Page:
Daily Market Update – February 22, 2016




Daily Market Update – February 22, 2016 (9:00 AM)

This week doesn’t have too much on the economic news front until we get to Friday and the GDP is released.

That report may be more important than usual as last week’s Consumer Price Index was suggesting upward price pressures which could justify an increase in interest rates.

While the CPI’s increase was mostly from health care costs and rents, if the GDP shows much in the way of a consumer led increase in demand, we could be set for the next small interest rate increase.

Based on the way the market has been behaving, that wouldn’t be a very good thing.

This morning, though, the market is behaving as it has for quite some time.

It’s just moving along with oil.

This morning those oil futures are sharply higher and so are stocks, as they dutifully follow without real regard as to the implication

With a little bit of cash generated from last week’s assignment, the very first for 2016 I would be interested in adding some new positions but not with an impending 200 point gain in the DJIA this morning.

With no ex-dividend positions this week and with no positions to be rolled over nor assigned, I would like to get something done, though, to generate some income.

In the meantime, I wouldn’t mind watching the market continue to go higher, but I would still prefer that it do so like it did last week and take some time to breathe and digest the gains.

Otherwise, I’m prepared for a quiet week, but would still welcome any opportunity to sell some calls on uncovered positions, even if that continues to mean looking at more distant expiration dates and trying to lock in some volatility enhanced premiums, dividends and maybe some capital gains on those shares, as well.



Dashboard – February 22 – 26, 2016







MONDAY:  Oil gets set to start the week about 3.5% higher, so that can only mean one thing for our market and the futures are up sharply, as well

TUESDAY:  Another large move yesterday and it was another large move higher. Today may be a day of rest and consolidation while we try and figure out what has changed to make such a difference over the past week.

WEDNESDAY:  Oil led the market much lower yesterday and it looks like it will be trying to do the same again today.

THURSDAY:  Shanghai was down almost 7% overnight and oil futures are lower this morning. You might think that out stock futures would be reeling. But following yesterday’s reversals in oil and the market, this morning futures are surprisingly flat ahead of tomorrow’s GDP

FRIDAY:. Futures are up nicely again this morning, following oil’s lead, as we await the GDP release that could confirm lots of things regarding the direction and magnitude of economic growth







Today's TradesCash-o-Meter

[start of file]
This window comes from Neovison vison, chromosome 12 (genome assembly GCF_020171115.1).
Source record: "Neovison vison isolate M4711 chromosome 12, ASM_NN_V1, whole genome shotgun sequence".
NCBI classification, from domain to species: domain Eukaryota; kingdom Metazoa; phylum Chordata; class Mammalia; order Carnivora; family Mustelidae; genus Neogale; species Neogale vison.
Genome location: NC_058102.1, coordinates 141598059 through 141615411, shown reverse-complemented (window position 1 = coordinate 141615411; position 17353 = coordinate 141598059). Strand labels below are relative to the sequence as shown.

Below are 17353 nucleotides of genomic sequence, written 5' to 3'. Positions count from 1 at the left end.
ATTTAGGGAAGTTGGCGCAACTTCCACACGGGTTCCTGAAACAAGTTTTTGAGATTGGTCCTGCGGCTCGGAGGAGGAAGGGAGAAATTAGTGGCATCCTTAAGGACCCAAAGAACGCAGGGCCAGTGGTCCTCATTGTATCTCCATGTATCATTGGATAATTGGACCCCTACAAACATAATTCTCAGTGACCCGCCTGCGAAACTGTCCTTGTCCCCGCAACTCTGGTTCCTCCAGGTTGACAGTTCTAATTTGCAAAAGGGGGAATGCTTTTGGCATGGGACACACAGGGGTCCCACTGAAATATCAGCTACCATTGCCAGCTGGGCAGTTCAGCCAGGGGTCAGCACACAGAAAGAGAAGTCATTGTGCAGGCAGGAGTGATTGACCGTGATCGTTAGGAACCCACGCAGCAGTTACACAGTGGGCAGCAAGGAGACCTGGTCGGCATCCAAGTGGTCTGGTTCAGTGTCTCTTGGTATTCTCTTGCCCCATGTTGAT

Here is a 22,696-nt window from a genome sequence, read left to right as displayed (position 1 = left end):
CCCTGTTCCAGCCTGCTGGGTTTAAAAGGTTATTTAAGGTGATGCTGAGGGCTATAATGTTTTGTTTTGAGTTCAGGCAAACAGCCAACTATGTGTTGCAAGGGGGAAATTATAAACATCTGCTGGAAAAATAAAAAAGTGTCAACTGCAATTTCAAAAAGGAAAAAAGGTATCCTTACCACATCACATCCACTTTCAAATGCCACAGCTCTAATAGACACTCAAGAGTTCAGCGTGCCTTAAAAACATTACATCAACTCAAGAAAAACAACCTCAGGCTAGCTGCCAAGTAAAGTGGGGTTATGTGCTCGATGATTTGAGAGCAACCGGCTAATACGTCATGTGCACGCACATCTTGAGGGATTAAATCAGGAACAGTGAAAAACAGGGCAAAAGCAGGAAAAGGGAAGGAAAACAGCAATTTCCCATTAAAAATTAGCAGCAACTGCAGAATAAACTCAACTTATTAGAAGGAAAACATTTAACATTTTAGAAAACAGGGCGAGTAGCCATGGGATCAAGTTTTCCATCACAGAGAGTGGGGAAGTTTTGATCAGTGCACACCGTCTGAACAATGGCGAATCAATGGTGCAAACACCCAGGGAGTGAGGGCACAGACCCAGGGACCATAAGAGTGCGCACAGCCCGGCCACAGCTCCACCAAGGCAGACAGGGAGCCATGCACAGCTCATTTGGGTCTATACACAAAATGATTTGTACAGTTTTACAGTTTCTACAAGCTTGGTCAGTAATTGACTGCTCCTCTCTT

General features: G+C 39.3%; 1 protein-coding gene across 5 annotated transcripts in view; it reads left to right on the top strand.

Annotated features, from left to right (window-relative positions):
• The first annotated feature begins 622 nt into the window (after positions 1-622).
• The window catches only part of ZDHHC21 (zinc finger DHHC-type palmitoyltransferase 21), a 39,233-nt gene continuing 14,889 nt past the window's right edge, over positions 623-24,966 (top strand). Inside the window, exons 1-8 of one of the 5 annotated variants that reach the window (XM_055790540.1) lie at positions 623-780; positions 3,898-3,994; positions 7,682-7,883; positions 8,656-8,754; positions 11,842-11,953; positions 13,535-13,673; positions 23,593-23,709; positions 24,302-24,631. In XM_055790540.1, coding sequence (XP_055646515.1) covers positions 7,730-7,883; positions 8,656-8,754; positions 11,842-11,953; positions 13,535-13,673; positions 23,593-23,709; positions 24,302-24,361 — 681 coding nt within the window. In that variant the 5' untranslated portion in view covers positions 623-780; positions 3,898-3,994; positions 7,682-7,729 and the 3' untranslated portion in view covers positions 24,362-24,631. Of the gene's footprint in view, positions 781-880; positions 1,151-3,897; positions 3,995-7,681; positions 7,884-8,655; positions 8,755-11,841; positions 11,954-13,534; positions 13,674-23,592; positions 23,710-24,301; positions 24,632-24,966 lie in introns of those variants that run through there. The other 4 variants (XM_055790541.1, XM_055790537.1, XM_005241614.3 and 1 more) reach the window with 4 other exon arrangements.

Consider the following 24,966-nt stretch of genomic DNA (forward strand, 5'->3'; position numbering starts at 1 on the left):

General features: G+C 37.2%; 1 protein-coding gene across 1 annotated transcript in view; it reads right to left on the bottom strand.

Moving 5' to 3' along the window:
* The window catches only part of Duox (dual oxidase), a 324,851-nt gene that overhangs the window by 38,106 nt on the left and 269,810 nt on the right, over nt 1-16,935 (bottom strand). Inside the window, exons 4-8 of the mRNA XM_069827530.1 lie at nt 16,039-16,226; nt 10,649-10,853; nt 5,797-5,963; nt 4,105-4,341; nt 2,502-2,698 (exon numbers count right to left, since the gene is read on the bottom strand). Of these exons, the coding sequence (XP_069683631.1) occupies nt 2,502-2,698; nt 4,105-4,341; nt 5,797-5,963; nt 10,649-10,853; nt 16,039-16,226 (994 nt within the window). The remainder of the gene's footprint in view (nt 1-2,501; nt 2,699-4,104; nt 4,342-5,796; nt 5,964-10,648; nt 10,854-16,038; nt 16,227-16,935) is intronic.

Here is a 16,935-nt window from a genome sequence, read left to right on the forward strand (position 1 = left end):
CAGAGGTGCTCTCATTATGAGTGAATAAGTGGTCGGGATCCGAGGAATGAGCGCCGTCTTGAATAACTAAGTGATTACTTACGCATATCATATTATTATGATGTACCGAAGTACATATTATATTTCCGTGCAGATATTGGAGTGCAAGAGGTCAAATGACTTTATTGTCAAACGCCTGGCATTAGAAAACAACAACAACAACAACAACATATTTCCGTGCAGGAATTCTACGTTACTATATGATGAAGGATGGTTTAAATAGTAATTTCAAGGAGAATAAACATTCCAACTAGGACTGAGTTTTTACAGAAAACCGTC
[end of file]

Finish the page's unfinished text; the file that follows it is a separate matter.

Sneak PeekPie Chart Distribution








Weekly Summary


Weekend Update – February 21, 2016

 If you can remember as far back at the 1970s and even the early part of the 1980s, it still has to be hard to understand how we could possibly live in a world where we would want to see inflation.

It’s hard to think that what we thought was bad could actually sometimes be good medicine.

But when you start thinking about the “lost decades” in Japan, it becomes clear that there may be a downside to a very prolonged period of low interest rates.

Sometimes you just have to swallow a bitter pill.

And then, of course, we’re all trying to wrap our minds around the concept of negative interest rates. What a great deal when bank depositors not only get to fund bank profits by providing the capital that can be loaned out at a higher rate of interest than is being received on those deposits, but then also get to pay banks for allowing them to lend out their money.

For savers, that could mean even more bad medicine in order to make the economy more healthy, by theoretically creating more incentive for banks to increase their lending activity.

From a saver’s perspective one dose of bad medicine could have you faced with negative interest rates in the hope that it spurs the kind of economic growth that will lead to inflation, which always outpaces the interest rates received on savings.

That is one big bitter pill.

While the Federal Reserve has had a goal of raising interest rates to what would still be a very reasonable level, given historical standards, the stock market hasn’t been entirely receptive to that notion. The belief that ultra-low interest rates have helped to spur stock investing, particularly as an alternative to fixed income securities makes it hard to accept that higher interest rates might be good for the economy, especially if your personal economy is entirely wrapped up in the health of your stocks.